Certain grasshoppers are generally mild-mannered and solitary creatures.1 However, when their population becomes dense enough, their bodies physically change and they clump together, sometimes forming the kinds of swarms that have plagued mankind throughout history.
The swarming capacity of these insects is well-known, but “there has been no convincing general explanation for the evolution of these density-dependent switches in spatial distribution.”2 In a recent study published in Current Biology, researchers have attempted to explain the origins of this behavior. Andy Reynolds of Rothamsted Research and his colleagues propose that locusts evolved their clumping and swarming capacity in order to prevent predators from being able to continuously eat them. If grasshoppers always remained solitary, they would remain spread out over wide regions, so that predators could easily devour them.
An increase in the grasshoppers’ population density triggers the swarming response, causing the insects to move en masse to a new location out of the reach of their immediate enemies. However, this explanation fails to answer the key question: How did these grasshoppers obtain the ability to transform their individual behaviors, social behaviors, external and internal physiologies so radically, and within a span of just hours?3
Even if locusts form swarms for the purpose of eluding predators, this only shows that there is a purpose involved. No evolutionary concepts are necessarily connected from this purpose to the locusts’ behavior. In fact, the relevant point is precisely that no real-world natural mechanism has been established, either by this research or in any other field, that would translate a purpose (such as evading predators) into forming a new biological structure or instinct, let alone a completely-integrated organism. Thus, the pertinent question for evolution remains unanswered, and even unexplored: How, step by step, did locusts evolve their transforming capacity?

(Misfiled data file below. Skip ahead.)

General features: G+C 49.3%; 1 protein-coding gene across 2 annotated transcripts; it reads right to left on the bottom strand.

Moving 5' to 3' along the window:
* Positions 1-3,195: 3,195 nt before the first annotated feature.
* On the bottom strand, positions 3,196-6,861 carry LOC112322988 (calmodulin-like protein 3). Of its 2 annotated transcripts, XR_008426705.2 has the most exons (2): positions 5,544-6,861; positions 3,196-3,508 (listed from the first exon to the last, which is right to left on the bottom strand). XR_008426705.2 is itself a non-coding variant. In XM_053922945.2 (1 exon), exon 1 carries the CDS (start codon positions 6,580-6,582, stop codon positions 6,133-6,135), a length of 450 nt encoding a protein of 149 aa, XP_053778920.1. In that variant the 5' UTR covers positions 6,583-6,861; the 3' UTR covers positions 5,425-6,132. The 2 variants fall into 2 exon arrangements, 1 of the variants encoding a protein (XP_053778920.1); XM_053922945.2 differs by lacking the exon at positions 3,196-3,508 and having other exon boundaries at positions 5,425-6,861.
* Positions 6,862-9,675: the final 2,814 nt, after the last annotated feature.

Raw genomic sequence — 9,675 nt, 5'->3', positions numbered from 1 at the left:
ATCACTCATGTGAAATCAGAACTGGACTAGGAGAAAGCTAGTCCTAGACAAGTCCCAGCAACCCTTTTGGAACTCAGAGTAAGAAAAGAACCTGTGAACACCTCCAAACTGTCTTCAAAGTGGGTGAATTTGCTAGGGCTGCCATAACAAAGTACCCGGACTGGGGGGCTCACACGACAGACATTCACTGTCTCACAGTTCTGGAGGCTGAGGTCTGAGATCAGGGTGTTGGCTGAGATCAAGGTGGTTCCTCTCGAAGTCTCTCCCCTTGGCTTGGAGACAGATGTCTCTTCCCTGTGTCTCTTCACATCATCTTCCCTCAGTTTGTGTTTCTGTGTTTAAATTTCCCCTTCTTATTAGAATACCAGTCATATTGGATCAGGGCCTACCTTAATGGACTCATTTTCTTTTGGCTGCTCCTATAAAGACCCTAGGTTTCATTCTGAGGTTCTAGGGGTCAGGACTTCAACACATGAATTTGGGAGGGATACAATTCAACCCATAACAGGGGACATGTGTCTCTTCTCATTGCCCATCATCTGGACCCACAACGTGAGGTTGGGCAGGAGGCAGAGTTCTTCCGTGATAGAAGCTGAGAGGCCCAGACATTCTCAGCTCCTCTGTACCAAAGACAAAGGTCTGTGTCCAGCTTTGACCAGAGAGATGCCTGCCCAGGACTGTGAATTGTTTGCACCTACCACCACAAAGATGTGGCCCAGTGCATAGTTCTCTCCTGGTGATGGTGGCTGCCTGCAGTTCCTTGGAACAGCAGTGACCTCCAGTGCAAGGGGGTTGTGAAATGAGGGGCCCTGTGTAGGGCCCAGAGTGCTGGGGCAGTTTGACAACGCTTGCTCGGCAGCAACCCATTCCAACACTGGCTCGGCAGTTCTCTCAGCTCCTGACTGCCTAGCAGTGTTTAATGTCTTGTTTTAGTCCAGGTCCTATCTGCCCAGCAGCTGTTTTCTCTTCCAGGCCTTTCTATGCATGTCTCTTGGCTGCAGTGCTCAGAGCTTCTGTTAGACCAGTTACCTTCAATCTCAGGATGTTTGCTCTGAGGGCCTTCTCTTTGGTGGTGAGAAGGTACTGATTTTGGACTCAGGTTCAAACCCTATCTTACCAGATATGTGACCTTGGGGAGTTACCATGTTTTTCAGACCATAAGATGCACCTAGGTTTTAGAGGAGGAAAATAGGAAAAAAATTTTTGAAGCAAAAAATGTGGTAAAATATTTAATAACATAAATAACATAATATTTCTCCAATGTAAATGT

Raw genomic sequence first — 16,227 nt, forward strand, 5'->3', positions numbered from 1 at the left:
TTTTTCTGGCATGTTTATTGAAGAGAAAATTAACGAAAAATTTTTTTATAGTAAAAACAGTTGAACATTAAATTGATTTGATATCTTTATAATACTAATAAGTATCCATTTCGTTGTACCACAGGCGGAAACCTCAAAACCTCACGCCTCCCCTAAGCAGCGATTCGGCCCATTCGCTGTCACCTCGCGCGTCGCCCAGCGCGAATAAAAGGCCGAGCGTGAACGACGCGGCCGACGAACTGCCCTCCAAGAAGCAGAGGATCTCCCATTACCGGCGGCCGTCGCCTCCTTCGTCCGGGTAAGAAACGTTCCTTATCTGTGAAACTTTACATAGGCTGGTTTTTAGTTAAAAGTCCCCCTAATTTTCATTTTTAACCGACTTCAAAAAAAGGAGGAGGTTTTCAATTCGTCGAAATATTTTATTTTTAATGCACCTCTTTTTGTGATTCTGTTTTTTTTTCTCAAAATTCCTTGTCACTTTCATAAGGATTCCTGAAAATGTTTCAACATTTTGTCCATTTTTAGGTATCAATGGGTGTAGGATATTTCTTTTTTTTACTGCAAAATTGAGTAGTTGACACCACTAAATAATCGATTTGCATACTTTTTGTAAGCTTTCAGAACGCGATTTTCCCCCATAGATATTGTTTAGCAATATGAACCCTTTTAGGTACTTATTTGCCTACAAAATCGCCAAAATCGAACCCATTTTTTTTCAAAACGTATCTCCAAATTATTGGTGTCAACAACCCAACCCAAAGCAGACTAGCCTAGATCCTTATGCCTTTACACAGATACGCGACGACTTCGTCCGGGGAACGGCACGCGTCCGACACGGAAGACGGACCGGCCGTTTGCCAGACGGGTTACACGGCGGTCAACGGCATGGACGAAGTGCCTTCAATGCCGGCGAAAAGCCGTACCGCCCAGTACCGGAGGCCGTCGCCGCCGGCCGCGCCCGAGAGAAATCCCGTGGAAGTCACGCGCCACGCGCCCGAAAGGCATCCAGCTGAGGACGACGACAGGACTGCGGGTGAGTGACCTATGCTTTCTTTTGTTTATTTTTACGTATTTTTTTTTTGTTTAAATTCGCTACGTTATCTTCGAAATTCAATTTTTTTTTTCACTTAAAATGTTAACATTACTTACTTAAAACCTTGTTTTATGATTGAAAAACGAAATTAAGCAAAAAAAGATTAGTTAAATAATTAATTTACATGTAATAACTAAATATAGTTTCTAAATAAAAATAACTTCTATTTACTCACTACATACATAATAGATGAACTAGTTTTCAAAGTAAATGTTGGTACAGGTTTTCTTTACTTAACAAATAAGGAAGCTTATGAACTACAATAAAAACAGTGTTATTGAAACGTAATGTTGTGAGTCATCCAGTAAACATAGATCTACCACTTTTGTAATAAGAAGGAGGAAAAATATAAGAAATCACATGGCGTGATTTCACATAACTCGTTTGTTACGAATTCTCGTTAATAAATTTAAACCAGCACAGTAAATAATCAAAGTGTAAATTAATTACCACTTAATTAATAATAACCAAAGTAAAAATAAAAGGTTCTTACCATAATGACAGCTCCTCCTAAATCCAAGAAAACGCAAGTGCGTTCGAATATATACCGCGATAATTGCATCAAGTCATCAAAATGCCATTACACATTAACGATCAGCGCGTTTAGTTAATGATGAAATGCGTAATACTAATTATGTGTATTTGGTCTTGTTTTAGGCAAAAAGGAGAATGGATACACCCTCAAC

It may well be the case that these insects clump and swarm partly for the purpose of avoiding predators. However, another study indicates that locusts begin swarming because of the threat of being eaten by neighboring locusts.4 Research does not demonstrate that either of these general explanations has, or could have, anything to do with an evolutionary development of grasshopper behavior or physiology.
It makes more sense that the purposes for locust swarms were conceived in the mind of the One who programmed locust behavior. Moreover, this Creator, unlike any undirected natural process, understands and even formulated the broad plans of the complex ecosystems in which the locusts can effectively function—either as solitary insects, or swarming hordes.
- Those within the family Acrididae, including locusts (swarming grasshoppers).
- Reynolds, A. et al. 2008. Predator Percolation, Insect Outbreaks, and Phase Polyphenism. Current Biology. Published online December 18, 2008.
- Rogers, S. et al. 2003. Mechanosensory-induced behavioural gregarization in the desert locust Schistocerca gregaria. Journal of Experimental Biology. 206 (22): 3991-4002.
- Cannibals drive locust march. Oxford University press release, May 9, 2008, regarding the study published in Current Biology by Bazai, S. et al, 2008, Collective Motion and Cannibalism in Locust Migratory Bands, 18 (10): 735-739.
* Mr. Thomas is Science Writer.
Article posted on January 8, 2009.